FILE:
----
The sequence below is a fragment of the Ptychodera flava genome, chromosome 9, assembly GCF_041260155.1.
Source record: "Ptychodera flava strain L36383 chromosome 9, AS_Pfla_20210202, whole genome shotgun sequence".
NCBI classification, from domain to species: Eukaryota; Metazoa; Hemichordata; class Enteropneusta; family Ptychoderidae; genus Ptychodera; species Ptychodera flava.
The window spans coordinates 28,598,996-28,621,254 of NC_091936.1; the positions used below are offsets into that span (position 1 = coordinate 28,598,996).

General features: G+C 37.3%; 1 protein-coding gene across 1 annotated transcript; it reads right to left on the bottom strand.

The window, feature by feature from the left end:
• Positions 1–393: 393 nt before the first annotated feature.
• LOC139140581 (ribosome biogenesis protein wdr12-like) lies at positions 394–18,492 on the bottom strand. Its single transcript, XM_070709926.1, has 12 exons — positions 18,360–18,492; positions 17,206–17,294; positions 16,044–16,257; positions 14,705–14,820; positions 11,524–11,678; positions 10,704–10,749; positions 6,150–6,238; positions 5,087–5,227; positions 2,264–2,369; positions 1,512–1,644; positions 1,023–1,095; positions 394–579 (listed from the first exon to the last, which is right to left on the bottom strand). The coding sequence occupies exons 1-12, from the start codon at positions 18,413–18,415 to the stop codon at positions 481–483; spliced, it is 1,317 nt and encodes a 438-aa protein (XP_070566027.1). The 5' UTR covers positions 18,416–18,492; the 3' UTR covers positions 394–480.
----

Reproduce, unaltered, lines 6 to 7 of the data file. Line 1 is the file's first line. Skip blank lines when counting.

The window, feature by feature from the left end:
• Positions 1–393: 393 nt before the first annotated feature.